The efficient use of your body on the wall relies mainly on your arms, legs and hips. If you watch good climbers at the wall, you will see that they are rarely out of balance and use extensions of their body such as their legs to counterbalance weight distribution. You will also see good climbers twisting their hips into the wall to give them better reach and more stability on harder moves.
There are a number of brilliant exercises to help you use your arms, legs and hips to their full potential.
Exercise Drills to Improve Body Position
Climbing with Tennis Balls
Simply hold a tennis ball in each hand and climb a slab. Because you are now unable to use your fingers to grasp the holds, you are limiting the amount of force your arms can apply to them, engaging your legs and hips automatically. Try and take mental notes about how your body moves during this exercise.
Climbing One Handed
Climbing one handed is the next stage up from "Tennis Balls". Choose one hand to use the whole way up the wall and don't alter! You will now have to encourage the use of your legs and hips even more and this time begin to use momentum to carry you through the moves. To increase difficulty again, just climb one handed with a tennis ball.
Climbing No Handed
Climbing no handed is obviously the most advanced of these three exercises. This will engage your arms, legs and hips as well as forcing you to use momentum through your legs to make high steps and awkward balancy movements. Your hands are allowed to palm on the flat wall for this, just make sure you don't inadvertently push against a hold. For all these exercises, its best to do them on a top rope wall!
Becoming An All-Rounder (having more strengths than weaknesses)
To develop into a better climber, you need to have a good grounding in lots of different styles of climbing. This is important, because most climbers prefer climbing what they are naturally good at and don't challenge themselves on what they find difficult.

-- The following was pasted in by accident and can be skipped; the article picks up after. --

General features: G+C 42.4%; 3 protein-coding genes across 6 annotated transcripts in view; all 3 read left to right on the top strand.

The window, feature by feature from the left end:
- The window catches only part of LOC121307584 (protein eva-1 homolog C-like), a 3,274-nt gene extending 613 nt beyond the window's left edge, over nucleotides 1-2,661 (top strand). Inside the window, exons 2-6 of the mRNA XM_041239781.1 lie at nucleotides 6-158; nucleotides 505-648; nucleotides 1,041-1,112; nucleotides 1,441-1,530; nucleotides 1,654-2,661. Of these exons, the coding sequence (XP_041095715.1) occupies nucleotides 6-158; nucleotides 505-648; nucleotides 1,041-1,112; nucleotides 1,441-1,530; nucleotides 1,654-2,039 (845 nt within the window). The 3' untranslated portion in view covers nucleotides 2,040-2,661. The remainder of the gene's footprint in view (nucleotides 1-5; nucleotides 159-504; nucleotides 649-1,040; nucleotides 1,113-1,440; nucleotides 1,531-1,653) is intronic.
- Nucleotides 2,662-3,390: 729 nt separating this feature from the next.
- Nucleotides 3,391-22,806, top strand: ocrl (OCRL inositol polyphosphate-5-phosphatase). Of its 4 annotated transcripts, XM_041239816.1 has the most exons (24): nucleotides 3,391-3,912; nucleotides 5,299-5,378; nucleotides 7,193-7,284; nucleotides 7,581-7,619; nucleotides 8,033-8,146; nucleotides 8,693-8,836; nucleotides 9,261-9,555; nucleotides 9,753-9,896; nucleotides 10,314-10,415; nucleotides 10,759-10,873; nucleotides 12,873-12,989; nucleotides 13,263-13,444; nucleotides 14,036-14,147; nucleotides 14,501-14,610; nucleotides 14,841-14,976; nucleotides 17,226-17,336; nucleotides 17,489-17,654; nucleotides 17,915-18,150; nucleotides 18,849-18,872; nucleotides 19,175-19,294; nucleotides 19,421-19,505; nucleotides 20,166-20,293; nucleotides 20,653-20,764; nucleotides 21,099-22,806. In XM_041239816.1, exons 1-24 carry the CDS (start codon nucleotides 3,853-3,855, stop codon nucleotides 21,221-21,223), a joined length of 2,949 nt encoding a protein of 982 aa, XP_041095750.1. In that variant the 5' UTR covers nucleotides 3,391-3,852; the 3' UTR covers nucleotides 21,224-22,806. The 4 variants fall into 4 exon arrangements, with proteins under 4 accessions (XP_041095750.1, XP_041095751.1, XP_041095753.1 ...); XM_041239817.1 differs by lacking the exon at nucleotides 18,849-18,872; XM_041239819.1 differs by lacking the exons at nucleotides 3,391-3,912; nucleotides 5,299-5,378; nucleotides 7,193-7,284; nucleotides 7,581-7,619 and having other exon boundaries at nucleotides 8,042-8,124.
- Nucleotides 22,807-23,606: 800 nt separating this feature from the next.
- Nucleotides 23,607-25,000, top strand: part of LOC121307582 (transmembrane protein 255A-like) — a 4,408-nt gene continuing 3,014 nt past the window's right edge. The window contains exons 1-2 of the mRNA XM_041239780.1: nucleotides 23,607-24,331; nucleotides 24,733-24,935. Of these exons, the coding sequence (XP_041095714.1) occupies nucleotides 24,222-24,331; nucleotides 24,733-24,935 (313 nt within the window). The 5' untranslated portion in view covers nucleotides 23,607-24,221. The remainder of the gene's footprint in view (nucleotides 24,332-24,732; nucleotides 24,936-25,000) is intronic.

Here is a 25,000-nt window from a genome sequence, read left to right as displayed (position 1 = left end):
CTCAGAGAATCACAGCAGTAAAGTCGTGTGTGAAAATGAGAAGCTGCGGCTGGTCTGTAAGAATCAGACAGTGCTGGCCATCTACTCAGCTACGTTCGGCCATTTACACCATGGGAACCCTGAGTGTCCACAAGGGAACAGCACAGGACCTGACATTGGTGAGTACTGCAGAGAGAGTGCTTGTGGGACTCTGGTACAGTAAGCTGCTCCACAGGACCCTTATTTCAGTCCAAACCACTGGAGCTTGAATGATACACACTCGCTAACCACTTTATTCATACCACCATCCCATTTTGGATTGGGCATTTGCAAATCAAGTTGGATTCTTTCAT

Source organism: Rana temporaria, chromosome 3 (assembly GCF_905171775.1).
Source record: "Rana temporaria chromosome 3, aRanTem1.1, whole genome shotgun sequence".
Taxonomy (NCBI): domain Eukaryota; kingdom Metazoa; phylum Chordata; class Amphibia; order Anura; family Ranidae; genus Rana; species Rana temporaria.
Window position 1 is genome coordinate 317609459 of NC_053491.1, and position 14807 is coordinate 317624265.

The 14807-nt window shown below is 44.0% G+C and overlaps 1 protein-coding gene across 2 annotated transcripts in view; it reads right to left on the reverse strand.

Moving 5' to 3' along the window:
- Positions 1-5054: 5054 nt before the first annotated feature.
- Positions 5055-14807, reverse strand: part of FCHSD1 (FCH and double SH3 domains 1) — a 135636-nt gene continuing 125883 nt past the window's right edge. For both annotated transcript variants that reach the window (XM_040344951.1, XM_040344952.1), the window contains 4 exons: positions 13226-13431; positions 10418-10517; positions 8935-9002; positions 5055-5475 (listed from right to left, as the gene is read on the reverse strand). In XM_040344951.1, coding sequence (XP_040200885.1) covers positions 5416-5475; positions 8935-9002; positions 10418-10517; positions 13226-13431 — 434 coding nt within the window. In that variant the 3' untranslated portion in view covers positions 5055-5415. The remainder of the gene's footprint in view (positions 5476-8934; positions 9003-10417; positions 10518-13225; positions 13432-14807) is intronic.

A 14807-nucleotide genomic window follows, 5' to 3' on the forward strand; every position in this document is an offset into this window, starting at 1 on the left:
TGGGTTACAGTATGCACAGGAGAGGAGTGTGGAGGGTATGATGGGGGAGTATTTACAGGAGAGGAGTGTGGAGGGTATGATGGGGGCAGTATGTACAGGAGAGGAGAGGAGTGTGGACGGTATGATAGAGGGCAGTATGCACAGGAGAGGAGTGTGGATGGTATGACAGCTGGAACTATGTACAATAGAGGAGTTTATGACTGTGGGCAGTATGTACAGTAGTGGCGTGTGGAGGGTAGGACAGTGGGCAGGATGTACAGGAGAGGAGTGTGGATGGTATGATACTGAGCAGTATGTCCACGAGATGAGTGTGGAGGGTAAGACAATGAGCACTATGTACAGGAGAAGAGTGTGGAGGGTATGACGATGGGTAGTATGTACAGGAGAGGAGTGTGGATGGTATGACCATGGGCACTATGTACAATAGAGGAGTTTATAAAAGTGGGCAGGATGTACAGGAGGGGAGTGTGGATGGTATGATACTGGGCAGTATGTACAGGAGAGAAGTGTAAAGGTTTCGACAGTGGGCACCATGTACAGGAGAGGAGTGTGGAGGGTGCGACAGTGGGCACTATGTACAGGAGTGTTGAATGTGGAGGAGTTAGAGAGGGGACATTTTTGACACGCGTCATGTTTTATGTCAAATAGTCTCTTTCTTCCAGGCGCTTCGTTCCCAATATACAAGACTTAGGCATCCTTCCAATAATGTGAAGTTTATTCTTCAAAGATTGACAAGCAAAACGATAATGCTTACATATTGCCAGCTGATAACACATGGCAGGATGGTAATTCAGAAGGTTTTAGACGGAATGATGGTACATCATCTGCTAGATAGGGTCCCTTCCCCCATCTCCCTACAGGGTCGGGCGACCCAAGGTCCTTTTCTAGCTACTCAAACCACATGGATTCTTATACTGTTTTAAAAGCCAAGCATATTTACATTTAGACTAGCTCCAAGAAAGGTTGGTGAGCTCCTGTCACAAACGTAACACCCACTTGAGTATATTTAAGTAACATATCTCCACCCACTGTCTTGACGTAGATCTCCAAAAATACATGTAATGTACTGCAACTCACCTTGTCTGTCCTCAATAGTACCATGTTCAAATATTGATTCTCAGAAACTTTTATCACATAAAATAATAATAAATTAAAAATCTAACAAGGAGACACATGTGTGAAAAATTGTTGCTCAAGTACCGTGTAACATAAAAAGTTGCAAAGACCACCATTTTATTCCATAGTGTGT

This happens to everyone and is most common among those who have been climbing for a long time and don't want to admit they have a weakness. I see this a lot with older climbers who may have had many years experience climbing slabs and vertical to slightly overhanging walls but refuse to touch the bouldering walls or challenge themselves on steeper ground.
There is however an easy way around this. When you go climbing at the wall, make sure you vary the style of routes and boulders you try, for example:
Route 1: Vertical Arete on Slopers
Boulder 1: Overhanging on Pinches
Don't neglect the steep stuff, if you do - you'll never overcome it!
UKC Articles, May 2011
© Will Carroll
At the end each of these training articles I will suggest a monthly training plan for a climber operating at the level specified in the article. As you progress through the grades, hopefully you can progress through the articles too.
The training plans do get slightly more specific as the level increases.
The first training plan:
Note: (VOH section in week three) Climbing extremely steep walls is very difficult, especially at first. Try and keep the wall as steep as possible, but still have a successful session. If you are struggling - first increase hold size, then decrease wall angle. You are working on steep climbing to recruit core muscles and learn steep technique.
Monthly Training Plan
Robbie Phillips is a Climbing Coach based in Edinburgh. Robbie has produced a detailed series of coaching and training articles for us at UKClimbing.com - due to be published over the next few weeks.
Robbie - who has climbed F8b+ and onsighted muliple F8as - coaches several members of the British Junior Team and also gives private coaching at EICA Ratho.
"I don't claim to know everything there is to know about training and becoming a better rock climber - no-one really does for that matter - yet I am always learning and my enthusiasm for the sport has brought me very far indeed. I have travelled the world climbing outdoors and taking part in competitions and I have helped coach some of Britain's top youth competition climbers such as Natalie Berry, William Bosi and Angus Davidson."
UKC Articles and Gear Reviews by Robbie Phillips: